Survey: SMS-speak changing relationships in Britain

Mobile phone SMS are changing the way people approach romantic relationships, according to a survey published in the British newspaper The Times, quoted by an AFP report, said.

The report said more than half of mobile phone users aged 18 to 24 have sent or received an invitation to a date via text message, while a similar number have exchanged sexually-explicit messages, the study by the London School of Economics showed.

Just more than half agreed that flirting via text message would be a form of cheating on their partner.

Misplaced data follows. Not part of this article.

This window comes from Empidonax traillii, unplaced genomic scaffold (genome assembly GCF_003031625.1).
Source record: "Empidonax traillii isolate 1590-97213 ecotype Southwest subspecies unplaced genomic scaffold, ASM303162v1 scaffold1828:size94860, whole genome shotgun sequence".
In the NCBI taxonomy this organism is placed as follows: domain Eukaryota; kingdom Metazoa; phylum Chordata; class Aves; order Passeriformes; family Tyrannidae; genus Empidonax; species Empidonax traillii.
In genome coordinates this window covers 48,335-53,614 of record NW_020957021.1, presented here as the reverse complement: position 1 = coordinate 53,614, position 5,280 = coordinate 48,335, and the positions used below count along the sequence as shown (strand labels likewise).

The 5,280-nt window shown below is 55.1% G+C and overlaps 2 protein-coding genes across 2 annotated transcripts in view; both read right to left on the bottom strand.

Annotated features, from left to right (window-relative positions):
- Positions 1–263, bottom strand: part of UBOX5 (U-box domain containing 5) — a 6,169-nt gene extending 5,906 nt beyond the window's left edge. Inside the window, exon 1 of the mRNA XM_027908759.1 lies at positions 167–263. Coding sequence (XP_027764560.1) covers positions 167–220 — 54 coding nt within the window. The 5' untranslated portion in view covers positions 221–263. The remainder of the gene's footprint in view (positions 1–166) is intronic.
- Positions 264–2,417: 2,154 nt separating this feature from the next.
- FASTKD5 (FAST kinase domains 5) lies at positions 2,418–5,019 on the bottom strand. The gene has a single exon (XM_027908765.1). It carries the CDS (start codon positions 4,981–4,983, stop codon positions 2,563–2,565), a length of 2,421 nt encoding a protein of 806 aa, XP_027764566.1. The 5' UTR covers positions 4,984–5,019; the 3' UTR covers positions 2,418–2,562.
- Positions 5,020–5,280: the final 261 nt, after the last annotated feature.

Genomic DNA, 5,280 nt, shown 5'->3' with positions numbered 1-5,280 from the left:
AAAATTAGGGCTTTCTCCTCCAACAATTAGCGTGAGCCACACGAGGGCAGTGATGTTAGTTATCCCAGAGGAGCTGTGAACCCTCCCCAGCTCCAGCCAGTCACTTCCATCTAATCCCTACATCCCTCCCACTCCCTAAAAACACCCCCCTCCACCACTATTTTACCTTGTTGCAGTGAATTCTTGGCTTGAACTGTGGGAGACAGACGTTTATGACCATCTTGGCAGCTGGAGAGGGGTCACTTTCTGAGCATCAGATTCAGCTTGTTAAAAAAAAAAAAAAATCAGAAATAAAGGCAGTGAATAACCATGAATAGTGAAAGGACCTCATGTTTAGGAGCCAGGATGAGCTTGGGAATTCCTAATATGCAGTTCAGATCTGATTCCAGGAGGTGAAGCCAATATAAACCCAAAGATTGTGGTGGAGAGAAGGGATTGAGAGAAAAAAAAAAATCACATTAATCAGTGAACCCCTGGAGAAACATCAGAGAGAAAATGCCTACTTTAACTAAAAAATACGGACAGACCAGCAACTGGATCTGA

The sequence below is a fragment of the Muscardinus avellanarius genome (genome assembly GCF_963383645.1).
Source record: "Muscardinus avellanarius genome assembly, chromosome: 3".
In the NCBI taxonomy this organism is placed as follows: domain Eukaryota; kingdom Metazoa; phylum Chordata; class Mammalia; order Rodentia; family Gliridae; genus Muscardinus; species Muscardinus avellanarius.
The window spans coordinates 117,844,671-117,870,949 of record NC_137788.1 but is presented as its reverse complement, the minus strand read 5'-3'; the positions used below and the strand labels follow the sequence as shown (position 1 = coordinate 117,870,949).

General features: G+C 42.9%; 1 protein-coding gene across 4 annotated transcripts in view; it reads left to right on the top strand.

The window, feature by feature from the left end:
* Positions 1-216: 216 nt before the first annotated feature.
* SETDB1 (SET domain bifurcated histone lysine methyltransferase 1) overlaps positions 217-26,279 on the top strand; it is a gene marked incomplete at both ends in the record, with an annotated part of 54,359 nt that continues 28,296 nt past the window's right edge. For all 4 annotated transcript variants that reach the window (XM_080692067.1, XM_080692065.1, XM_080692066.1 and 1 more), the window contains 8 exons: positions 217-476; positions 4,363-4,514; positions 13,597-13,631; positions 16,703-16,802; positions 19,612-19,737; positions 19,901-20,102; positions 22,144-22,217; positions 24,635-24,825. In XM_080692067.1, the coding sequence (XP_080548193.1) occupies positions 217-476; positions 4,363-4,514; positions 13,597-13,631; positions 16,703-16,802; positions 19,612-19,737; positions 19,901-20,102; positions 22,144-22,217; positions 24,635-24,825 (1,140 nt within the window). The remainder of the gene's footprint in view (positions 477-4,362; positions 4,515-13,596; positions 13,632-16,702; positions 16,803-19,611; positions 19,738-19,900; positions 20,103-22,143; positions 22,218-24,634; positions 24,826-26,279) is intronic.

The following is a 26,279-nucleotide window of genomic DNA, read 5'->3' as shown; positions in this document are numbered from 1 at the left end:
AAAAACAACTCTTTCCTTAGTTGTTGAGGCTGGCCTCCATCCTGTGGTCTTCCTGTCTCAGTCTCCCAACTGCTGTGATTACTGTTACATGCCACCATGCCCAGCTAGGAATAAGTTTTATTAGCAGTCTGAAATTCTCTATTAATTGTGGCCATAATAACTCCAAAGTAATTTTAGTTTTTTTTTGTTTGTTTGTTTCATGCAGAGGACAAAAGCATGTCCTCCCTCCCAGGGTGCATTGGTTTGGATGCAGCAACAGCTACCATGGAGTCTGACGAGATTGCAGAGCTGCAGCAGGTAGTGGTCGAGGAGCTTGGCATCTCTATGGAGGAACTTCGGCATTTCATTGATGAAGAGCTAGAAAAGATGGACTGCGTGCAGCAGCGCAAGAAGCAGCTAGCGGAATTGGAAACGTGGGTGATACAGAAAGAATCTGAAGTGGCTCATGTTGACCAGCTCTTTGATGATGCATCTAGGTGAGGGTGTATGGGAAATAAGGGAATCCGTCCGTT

'It acts as a kind of subliminal zone, an exclusive forum where the normal social rules are suspended,' Kate Fox, director of the Social Issues Research Centre was quoted as saying. 'People often say things in texts which they would never say in 'real life'.'

The survey also found that 54% of women under 25 used their mobile phone in public to deter people from approaching them.

British mobile phone users send an average of 3.6 text messages and make 2.8 phone calls a day. 51% of the 16,500 respondents sent at least six text messages a day but only 15 % made six or more mobile phone calls in a day, the survey further said.

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